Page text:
Over the last few years, companies and public agencies have spent immense sums on various forms of internal communication technology. While vendors trot out occasional success stories, generally disappointing use figures mean that the more frequent refrain has been:
“We spent allllllllll this money on this (app/video platform/intranet/enterprise social network) and no one f*)#!+g uses it.”
The refrain can mean different things to its different speakers.
For the app producer, it often means “Crap, we are going to lose our contract.”
A business sponsor may infer “it’s time to pull the plug, and perhaps chop the IC folks who proposed this.”
And the standard IC response tends to be “we need to promote this harder.”
Questioning the mass use case
Harder? Or maybe, smarter?
The core of the problem facing Internal Communication technologies is not that they’ve failed to achieve mass acceptance.
It’s that they were installed on the basis of mass use cases – on the belief expressed by overeager IC folks, and in some cases overzealous vendors, that “if you built it, ‘they (the mass of employees)’ would come.”
So, when actual use figures fall well below expectations, owners and stakeholders are quick to hit the fail button, off-board the platform, and overboard the staff.
But is anyone paying attention to who actually is using these platforms, and what value they can still add?
Rebooting your technology investment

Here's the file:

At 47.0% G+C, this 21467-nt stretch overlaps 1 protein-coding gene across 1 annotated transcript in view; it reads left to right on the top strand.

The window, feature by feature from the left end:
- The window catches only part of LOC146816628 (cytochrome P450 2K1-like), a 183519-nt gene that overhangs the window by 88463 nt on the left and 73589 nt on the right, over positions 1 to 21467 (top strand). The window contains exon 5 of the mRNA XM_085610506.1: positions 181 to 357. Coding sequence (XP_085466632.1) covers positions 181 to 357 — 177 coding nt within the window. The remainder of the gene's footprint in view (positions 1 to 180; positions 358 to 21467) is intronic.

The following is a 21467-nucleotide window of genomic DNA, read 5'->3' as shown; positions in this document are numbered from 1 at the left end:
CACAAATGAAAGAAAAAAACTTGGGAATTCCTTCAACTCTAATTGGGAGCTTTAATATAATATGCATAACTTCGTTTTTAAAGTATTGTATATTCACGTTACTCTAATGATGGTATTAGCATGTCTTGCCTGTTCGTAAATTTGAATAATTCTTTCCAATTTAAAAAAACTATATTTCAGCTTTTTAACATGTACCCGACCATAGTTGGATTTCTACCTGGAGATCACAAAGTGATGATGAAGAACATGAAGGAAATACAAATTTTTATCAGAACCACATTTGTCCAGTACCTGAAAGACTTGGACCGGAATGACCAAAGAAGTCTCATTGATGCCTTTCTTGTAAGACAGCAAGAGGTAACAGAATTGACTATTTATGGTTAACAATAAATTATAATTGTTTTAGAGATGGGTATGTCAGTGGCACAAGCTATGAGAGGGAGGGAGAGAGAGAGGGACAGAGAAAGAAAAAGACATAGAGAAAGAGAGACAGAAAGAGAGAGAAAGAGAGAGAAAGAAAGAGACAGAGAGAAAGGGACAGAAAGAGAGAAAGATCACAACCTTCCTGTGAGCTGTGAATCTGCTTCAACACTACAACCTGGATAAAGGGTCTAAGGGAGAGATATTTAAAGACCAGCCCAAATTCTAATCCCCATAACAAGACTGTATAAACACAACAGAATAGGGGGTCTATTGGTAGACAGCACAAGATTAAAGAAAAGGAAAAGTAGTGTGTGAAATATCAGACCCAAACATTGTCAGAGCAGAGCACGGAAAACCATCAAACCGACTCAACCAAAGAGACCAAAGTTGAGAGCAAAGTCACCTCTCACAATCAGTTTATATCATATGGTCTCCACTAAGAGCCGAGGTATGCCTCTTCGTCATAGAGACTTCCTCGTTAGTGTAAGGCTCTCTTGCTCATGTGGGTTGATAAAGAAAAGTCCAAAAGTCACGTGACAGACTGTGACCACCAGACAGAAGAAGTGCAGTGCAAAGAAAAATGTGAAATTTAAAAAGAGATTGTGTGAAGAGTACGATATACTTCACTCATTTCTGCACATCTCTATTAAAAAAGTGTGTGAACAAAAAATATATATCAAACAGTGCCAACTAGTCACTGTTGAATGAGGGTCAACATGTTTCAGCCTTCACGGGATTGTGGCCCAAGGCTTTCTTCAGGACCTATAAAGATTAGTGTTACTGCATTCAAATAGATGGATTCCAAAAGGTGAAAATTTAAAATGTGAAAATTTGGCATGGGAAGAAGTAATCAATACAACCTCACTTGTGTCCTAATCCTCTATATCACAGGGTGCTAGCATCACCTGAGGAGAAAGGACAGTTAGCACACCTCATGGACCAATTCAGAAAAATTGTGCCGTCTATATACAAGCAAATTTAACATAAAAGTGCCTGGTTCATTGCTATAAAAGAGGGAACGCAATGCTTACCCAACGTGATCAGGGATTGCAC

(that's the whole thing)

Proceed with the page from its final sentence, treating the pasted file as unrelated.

If 90% of your employees are not using your platform, you can probably assume that most will never use it without a good reason to. But without any knowledge of who the 10% are and where they fit in your organization, you have no idea of what value your platform is currently enabling and producing.
So, the first step is to learn about your 10%, what they are doing, and how they are doing it together.
Are they a motivated department, random but committed individuals, or even your hidden network of influencers? And would they become less effective if this tool they use suddenly disappears?
It may be worth some investment in research before getting rid of a much bigger investment in technology. User surveys, organizational network analysis, or influencer identification could provide some real insights about the actual impact your platform investment is having in your organization.
The second step is to look at your organizational agenda, your change agenda. Are there teams, projects or initiatives that can pursue their objectives more efficiently and effectively if connected through the platform you have at your disposal?
Once you know who is using the platform well, and how specific projects and teams can succeed by using it better, you now have a realistic use case.
Final thought – what most IC technology is actually best used for
In my view, most internal communication technology platforms are much better used as strategic tools to get the right messages to the right people, than as mass engagement/entertainment platforms. User value and ability to target high-value users is much more important than user numbers.